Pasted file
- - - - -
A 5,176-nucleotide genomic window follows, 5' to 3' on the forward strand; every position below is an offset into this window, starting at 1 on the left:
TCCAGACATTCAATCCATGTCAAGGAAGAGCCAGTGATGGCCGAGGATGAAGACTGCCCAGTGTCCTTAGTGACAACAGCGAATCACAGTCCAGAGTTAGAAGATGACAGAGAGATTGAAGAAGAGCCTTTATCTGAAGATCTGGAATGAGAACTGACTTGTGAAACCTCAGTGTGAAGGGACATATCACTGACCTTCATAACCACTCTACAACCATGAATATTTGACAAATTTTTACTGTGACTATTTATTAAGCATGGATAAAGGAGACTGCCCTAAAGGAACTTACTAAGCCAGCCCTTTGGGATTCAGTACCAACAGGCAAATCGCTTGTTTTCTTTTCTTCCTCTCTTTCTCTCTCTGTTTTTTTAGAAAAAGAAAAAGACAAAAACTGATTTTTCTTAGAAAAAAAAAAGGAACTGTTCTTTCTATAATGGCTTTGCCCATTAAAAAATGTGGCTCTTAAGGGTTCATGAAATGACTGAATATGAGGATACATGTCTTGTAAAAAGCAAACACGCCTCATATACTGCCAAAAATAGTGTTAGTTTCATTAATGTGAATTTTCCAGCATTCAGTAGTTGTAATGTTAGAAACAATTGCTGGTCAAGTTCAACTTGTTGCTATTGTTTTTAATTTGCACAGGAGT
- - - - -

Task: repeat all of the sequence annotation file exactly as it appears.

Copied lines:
A 5,176-nucleotide genomic window follows, 5' to 3' on the forward strand; every position below is an offset into this window, starting at 1 on the left:
TCCAGACATTCAATCCATGTCAAGGAAGAGCCAGTGATGGCCGAGGATGAAGACTGCCCAGTGTCCTTAGTGACAACAGCGAATCACAGTCCAGAGTTAGAAGATGACAGAGAGATTGAAGAAGAGCCTTTATCTGAAGATCTGGAATGAGAACTGACTTGTGAAACCTCAGTGTGAAGGGACATATCACTGACCTTCATAACCACTCTACAACCATGAATATTTGACAAATTTTTACTGTGACTATTTATTAAGCATGGATAAAGGAGACTGCCCTAAAGGAACTTACTAAGCCAGCCCTTTGGGATTCAGTACCAACAGGCAAATCGCTTGTTTTCTTTTCTTCCTCTCTTTCTCTCTCTGTTTTTTTAGAAAAAGAAAAAGACAAAAACTGATTTTTCTTAGAAAAAAAAAAGGAACTGTTCTTTCTATAATGGCTTTGCCCATTAAAAAATGTGGCTCTTAAGGGTTCATGAAATGACTGAATATGAGGATACATGTCTTGTAAAAAGCAAACACGCCTCATATACTGCCAAAAATAGTGTTAGTTTCATTAATGTGAATTTTCCAGCATTCAGTAGTTGTAATGTTAGAAACAATTGCTGGTCAAGTTCAACTTGTTGCTATTGTTTTTAATTTGCACAGGAGT